And we're always up for hearing a new story or taking contributions for the blog...you can contact us at firstname.lastname@example.org. Sadly, there's no cash, only glory. Just getting that out there up front.
A couple of the members of Magic Torch have their own blogs;
check out Zuckerbeckers for musings from a Scottish catholic of German ancestry with thoughts on social justice, or follow him here on twitter
have a look at my other blog, Stramashed for poetry, comedy and fables with a West of Scotland flavour, including my children's novel The Superpower Project, which is set in and around Greenock. I'm on twitter too.
We sometimes get asked why we don't do more with old videos and photos, well, partly because our area of interest is mostly folktales and legends, but also because there's already loads of sites and groups that do a far better job of that than we could. Why reinvent the egg? Among others, check out
Greenock In Old Photos Facebook Group
Grianaig1 Youtube channel
Jim Sinclair's Inverclyde Videos
and the frankly awesome Inverclyde Old and New Project blog, which blends current photos with old images to chart the changes in the town.
We're not experts on local heritage, we're just contributing to that hi/story. The community itself is the best custodian of that type of knowledge. We know that there are lots of more formal historians out there, who don't always appreciate the more tongue in cheek approach. But y'know, although it's a wee town, it's got a big history - there's plenty room for us all to play. So let's play nice.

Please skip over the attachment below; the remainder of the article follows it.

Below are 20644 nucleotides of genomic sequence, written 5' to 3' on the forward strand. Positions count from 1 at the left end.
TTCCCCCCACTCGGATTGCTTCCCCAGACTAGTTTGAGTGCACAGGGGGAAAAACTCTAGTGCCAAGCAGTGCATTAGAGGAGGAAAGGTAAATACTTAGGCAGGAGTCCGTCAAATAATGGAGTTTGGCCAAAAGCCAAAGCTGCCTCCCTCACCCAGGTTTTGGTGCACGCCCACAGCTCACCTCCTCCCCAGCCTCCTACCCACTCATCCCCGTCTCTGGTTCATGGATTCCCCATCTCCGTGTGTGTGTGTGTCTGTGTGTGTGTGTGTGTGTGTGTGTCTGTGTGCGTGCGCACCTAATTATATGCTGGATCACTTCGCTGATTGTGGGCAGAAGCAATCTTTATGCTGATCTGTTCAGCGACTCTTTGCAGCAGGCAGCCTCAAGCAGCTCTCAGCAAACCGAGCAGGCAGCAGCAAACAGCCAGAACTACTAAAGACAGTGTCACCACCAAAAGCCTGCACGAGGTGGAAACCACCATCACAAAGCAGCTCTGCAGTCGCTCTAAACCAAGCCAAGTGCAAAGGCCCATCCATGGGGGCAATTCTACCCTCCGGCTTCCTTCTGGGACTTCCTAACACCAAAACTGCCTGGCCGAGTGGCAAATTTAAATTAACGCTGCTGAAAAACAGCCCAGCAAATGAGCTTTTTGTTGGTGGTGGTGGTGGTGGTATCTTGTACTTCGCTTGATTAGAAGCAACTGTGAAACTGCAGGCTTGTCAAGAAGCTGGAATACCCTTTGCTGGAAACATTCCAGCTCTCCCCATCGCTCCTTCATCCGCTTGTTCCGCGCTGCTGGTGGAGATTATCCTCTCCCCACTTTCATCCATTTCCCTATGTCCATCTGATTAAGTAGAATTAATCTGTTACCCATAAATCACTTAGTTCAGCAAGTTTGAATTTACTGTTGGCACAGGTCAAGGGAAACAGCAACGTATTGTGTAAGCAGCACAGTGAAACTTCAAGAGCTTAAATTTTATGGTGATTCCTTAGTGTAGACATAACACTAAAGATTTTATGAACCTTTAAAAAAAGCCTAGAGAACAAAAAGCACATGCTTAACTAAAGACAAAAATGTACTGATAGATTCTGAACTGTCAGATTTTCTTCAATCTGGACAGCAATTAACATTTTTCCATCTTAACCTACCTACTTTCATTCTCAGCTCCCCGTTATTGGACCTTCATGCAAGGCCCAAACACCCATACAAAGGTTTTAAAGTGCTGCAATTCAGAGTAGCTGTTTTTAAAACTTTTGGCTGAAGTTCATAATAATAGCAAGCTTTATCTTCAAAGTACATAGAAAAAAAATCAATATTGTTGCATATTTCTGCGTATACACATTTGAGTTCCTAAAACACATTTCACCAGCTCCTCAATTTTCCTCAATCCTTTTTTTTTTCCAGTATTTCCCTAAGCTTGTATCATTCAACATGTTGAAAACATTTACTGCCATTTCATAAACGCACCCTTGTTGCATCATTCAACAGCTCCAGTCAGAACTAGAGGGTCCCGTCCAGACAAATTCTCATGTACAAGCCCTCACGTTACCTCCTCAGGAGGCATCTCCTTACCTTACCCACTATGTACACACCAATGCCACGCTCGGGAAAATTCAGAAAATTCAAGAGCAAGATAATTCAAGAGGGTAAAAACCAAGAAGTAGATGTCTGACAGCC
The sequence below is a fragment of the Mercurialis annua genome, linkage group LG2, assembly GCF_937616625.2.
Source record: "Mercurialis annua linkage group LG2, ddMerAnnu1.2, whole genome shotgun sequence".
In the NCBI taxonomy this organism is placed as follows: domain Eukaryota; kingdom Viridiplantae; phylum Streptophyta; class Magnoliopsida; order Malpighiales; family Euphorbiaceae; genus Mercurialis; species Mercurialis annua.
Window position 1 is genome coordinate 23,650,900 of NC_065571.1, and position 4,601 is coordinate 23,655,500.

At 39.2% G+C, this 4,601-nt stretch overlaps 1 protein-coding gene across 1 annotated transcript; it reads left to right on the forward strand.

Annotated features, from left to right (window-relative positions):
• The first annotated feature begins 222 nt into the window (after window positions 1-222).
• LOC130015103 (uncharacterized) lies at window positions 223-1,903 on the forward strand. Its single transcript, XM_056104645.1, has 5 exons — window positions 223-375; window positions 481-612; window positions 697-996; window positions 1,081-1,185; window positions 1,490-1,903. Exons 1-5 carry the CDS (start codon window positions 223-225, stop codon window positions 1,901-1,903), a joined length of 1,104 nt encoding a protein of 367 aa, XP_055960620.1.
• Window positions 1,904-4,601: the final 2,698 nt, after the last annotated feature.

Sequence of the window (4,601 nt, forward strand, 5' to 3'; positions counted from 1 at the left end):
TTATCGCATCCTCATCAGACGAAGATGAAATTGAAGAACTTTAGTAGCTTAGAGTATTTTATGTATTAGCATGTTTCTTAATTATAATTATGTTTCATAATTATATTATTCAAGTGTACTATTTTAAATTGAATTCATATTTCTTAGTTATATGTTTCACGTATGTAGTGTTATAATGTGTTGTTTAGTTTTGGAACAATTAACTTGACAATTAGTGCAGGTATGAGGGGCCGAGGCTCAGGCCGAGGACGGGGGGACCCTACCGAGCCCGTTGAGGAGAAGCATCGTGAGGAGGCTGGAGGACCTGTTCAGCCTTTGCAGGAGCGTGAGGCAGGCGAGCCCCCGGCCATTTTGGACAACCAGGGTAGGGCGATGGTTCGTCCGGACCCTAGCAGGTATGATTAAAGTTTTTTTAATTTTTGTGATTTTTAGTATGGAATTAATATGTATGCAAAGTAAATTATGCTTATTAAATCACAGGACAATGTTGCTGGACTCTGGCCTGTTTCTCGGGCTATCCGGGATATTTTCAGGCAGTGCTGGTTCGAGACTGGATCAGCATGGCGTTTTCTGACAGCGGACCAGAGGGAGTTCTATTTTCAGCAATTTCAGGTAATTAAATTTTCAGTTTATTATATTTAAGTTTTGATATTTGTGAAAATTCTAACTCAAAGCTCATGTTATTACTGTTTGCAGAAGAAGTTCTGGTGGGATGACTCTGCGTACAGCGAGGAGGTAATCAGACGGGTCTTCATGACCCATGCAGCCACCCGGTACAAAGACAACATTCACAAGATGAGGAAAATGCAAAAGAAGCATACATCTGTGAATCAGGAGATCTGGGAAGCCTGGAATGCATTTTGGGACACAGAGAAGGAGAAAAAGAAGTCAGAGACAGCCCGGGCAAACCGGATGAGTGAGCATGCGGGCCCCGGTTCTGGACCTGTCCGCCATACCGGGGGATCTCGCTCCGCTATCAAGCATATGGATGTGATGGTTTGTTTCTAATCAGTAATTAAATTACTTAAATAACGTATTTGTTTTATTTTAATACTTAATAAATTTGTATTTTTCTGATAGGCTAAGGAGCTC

If you would like to use or share any of the material from our blogs, please be sure to credit us and provide a link back to our site. That's just good manners really.
As well as running our own local projects, we have been contracted by a number of councils and agencies across Scotland on a consultancy basis to assist specifically with
- developing cultural projects
- app and content development
- providing interpretation plans
We now also offer workshops on Graphic Storytelling, building on our own experience and success in developing comics as an engagement and storytelling tool.